2. Mike Lieberman January 22, 2010 at 8:04 am -

    Word up. Thanks for showing me up! Definitely on the to do list for 2010.

  3. Marisa February 5, 2010 at 1:39 pm -

    Wounderful idea! I had a similar one, but mine is a year round PVC hoop house that is more like a lid. It has hinges on one side and flips over for easy access to veggies. I have one for each of my larger raised bed's. It took us 2 hours to construct and cost us 30 bucks per house. I grow tomatoes, garlic, onion's, potatoes, carrots and spinach to name a few!

  4. Mike Lieberman February 6, 2010 at 10:05 am -

    That's awesome Marisa. Do you have a link to any pics or anything on how you constructed it?

  5. Mike Lieberman February 6, 2010 at 6:05 pm -

    That's awesome Marisa. Do you have a link to any pics or anything on how you constructed it?

  6. Cynthia June 14, 2010 at 7:14 pm -

    Mine is similar to this, but on a very small scale. I used PVC to make hoops on each bed and I added a medium weight insulating cloth on top by using clamps. Here are a couple of posts from my blog about it. The insultaing cloth still did not protect my vegetables during an actual snow storm that we received (very rare to have snow), so next year, I will try some plastic and the cloth and just open it up daily on the days where the temp may rise while at work and close it up at night. The hoops are removeable, but I just leave them up all year round unless I am planting something that requires the extra room. I need to do a post on the garden, since I have lowered the beds and changed a few things around. I must say the hoops really do help even if you loose a few plants, think of what you would have lost without them. No bring plants indoors, etc.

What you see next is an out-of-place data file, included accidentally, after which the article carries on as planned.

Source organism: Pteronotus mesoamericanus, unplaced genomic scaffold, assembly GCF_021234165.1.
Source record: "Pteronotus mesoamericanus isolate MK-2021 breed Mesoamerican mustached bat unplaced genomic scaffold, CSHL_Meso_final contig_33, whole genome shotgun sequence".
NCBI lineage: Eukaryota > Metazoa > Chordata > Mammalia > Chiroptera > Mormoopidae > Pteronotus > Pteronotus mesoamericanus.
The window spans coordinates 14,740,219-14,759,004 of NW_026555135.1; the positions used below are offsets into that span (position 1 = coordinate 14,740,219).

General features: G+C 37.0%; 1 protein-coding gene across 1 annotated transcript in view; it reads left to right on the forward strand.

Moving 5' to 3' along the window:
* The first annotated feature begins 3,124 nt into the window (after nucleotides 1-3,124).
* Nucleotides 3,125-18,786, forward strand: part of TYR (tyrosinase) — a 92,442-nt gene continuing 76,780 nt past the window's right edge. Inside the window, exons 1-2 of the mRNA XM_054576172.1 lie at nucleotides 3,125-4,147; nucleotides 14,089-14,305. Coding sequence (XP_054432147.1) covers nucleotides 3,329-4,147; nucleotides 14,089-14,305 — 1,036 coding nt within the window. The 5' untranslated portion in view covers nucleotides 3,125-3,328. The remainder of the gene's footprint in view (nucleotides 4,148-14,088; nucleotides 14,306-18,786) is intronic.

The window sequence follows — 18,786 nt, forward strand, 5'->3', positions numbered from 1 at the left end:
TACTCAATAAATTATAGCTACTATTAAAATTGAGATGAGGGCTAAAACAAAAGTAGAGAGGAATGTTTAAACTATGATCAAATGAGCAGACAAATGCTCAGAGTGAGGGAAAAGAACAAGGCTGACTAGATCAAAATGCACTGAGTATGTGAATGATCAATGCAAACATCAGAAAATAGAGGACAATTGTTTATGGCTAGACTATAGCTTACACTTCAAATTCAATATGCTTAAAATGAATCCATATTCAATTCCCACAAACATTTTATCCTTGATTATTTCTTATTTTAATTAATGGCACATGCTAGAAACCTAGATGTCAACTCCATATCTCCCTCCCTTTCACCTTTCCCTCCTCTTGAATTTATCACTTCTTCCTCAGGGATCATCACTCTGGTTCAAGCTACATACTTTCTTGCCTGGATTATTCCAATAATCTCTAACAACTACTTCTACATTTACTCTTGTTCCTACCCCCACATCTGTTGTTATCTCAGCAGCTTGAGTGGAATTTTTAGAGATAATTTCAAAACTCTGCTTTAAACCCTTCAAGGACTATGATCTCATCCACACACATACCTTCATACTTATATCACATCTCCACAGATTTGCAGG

7. Mike Lieberman June 14, 2010 at 8:10 pm -

    Nice. Might look into building some similar.

  8. Praiseyourdog February 7, 2011 at 3:55 pm -

    Please be mindful of the use of PVC- its manufacture creates dioxin in our environment. In Canada especially, First People have dioxin in water due to PVC manufacturing.
    Please be mindful in the use of toxic and energy hog (plastic) materials.
    LOVE your design- what is substitute for PVC?
    Check it out for yourself…dioxin present in many Canadian rivers- related to plants manufacturing PVC-
    Be mindful of plastics based on lots of oil production.
    Reuse- recycle-
    PVC is BAD idea for gardens- please research it yourself.
    Not environmentally safe.
    It doesn’t make sense to use plastics in trying to enrich the planet…the resources used to make these (OIL=PLASTIC) offsets any benefit to our one green earth.

  9. Mike Lieberman February 7, 2011 at 5:09 pm -

    Thank you for the comment and concern. I understand what you are saying, but you haven’t offered an alternative or solution.

    That would be helpful for those looking to build one and not use PVC.

  10. Ndindacathy May 8, 2011 at 8:48 pm -

    Hey. This is very informative. I do have a question: How do you water the plants?

  11. Mike Lieberman May 9, 2011 at 2:19 am -

    The same way as traditional plants.